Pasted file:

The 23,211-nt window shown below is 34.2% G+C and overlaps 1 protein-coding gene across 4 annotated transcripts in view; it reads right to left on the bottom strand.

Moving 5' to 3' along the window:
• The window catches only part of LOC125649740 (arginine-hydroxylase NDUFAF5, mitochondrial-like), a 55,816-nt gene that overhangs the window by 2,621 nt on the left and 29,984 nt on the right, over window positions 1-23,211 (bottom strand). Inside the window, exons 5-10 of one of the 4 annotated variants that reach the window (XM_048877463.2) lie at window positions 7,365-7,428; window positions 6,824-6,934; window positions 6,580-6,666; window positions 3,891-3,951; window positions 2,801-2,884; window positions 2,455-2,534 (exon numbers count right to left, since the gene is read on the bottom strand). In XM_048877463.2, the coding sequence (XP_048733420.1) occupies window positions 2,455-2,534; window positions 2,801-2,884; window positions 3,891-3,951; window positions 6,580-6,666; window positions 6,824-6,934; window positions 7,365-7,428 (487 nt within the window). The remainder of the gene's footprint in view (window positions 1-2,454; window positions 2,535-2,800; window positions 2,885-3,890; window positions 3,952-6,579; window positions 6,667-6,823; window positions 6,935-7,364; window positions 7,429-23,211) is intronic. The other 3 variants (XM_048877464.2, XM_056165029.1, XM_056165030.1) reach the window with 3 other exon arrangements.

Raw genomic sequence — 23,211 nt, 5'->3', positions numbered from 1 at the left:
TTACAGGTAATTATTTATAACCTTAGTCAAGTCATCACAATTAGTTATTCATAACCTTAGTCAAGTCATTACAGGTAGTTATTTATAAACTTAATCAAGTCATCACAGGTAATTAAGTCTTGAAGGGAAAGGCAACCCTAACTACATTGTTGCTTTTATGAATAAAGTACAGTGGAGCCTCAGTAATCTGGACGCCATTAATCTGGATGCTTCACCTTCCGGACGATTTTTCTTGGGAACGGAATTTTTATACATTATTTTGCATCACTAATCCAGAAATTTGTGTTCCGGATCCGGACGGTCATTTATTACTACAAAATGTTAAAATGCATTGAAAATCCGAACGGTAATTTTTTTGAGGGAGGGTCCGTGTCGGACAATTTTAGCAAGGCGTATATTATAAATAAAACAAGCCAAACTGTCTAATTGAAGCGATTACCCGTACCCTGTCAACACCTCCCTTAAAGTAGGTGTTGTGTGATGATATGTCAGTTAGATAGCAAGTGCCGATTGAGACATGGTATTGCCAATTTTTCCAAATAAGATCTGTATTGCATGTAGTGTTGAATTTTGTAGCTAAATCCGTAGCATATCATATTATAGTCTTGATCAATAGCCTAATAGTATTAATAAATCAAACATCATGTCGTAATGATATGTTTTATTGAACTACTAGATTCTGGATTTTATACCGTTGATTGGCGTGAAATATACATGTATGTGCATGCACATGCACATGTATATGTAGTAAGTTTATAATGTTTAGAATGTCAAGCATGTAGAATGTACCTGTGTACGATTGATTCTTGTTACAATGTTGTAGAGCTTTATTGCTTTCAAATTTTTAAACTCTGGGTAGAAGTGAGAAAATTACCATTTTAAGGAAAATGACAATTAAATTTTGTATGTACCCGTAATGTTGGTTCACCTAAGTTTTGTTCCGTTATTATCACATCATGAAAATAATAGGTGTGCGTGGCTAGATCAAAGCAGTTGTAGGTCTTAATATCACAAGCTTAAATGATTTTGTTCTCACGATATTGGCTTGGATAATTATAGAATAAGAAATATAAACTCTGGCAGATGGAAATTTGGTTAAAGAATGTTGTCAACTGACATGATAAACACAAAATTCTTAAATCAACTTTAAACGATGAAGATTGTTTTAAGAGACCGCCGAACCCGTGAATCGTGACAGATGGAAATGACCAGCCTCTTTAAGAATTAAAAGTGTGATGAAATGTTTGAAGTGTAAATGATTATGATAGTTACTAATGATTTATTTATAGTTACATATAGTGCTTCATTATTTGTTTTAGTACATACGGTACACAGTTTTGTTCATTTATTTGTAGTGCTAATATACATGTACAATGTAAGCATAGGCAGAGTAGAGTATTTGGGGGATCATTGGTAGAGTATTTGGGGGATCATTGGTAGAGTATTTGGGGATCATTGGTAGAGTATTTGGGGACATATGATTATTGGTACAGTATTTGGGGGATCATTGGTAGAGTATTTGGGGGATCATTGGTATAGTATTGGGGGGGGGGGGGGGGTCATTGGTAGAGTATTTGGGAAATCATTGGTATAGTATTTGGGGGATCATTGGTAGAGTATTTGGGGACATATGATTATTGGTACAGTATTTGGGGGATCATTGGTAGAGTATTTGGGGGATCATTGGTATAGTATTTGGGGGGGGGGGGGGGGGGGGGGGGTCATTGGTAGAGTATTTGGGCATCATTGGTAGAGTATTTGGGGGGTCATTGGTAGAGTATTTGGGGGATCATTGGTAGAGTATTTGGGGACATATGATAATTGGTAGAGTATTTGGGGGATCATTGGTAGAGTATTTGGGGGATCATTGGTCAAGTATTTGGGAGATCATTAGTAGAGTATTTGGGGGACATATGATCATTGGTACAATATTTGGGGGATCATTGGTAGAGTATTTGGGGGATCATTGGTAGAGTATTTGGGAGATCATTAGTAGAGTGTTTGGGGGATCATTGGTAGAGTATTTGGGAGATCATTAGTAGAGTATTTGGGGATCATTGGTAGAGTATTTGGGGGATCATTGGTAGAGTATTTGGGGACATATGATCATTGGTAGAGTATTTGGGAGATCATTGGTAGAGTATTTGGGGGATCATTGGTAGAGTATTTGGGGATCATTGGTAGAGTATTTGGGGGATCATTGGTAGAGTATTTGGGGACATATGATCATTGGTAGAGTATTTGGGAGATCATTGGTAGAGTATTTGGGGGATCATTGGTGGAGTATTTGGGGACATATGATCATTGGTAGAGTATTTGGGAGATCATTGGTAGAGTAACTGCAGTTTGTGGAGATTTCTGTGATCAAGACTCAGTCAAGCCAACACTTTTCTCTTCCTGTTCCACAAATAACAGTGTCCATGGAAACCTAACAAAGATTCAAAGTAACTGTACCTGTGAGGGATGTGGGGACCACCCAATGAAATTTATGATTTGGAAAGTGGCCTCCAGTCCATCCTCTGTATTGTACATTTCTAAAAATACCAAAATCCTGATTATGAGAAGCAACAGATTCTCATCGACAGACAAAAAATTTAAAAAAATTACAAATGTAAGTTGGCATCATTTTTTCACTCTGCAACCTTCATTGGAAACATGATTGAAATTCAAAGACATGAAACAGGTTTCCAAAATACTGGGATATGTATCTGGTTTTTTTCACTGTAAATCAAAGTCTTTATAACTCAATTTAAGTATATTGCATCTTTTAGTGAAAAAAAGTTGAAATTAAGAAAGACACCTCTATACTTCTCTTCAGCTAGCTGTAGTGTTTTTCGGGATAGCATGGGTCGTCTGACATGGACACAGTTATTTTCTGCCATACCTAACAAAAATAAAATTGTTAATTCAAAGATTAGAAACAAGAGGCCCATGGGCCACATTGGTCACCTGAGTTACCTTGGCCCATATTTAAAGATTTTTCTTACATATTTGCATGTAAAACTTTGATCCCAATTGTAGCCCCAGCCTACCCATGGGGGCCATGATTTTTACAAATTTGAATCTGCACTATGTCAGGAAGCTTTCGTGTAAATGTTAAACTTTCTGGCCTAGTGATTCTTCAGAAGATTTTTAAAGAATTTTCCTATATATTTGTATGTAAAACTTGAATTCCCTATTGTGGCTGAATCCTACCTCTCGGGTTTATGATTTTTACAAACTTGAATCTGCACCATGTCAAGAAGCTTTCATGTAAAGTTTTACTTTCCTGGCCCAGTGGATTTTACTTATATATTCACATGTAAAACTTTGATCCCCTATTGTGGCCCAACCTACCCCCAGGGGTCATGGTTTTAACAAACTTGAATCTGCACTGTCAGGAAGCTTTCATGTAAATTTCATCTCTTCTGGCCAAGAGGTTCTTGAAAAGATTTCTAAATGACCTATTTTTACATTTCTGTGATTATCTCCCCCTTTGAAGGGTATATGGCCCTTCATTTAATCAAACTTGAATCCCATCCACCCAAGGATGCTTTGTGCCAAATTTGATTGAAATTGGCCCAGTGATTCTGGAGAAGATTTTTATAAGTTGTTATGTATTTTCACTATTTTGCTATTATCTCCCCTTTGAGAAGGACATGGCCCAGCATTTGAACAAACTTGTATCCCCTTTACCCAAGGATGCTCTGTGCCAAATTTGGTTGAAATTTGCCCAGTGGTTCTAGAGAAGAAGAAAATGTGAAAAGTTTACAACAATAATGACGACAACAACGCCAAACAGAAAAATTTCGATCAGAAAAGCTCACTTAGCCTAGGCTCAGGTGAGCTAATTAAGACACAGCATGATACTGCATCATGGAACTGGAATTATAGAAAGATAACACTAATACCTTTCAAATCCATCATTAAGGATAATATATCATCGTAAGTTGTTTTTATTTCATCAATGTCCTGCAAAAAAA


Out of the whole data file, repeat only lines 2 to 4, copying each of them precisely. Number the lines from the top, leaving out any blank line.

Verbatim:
Moving 5' to 3' along the window:
• The window catches only part of LOC125649740 (arginine-hydroxylase NDUFAF5, mitochondrial-like), a 55,816-nt gene that overhangs the window by 2,621 nt on the left and 29,984 nt on the right, over window positions 1-23,211 (bottom strand). Inside the window, exons 5-10 of one of the 4 annotated variants that reach the window (XM_048877463.2) lie at window positions 7,365-7,428; window positions 6,824-6,934; window positions 6,580-6,666; window positions 3,891-3,951; window positions 2,801-2,884; window positions 2,455-2,534 (exon numbers count right to left, since the gene is read on the bottom strand). In XM_048877463.2, the coding sequence (XP_048733420.1) occupies window positions 2,455-2,534; window positions 2,801-2,884; window positions 3,891-3,951; window positions 6,580-6,666; window positions 6,824-6,934; window positions 7,365-7,428 (487 nt within the window). The remainder of the gene's footprint in view (window positions 1-2,454; window positions 2,535-2,800; window positions 2,885-3,890; window positions 3,952-6,579; window positions 6,667-6,823; window positions 6,935-7,364; window positions 7,429-23,211) is intronic. The other 3 variants (XM_048877464.2, XM_056165029.1, XM_056165030.1) reach the window with 3 other exon arrangements.

Raw genomic sequence — 23,211 nt, 5'->3', positions numbered from 1 at the left: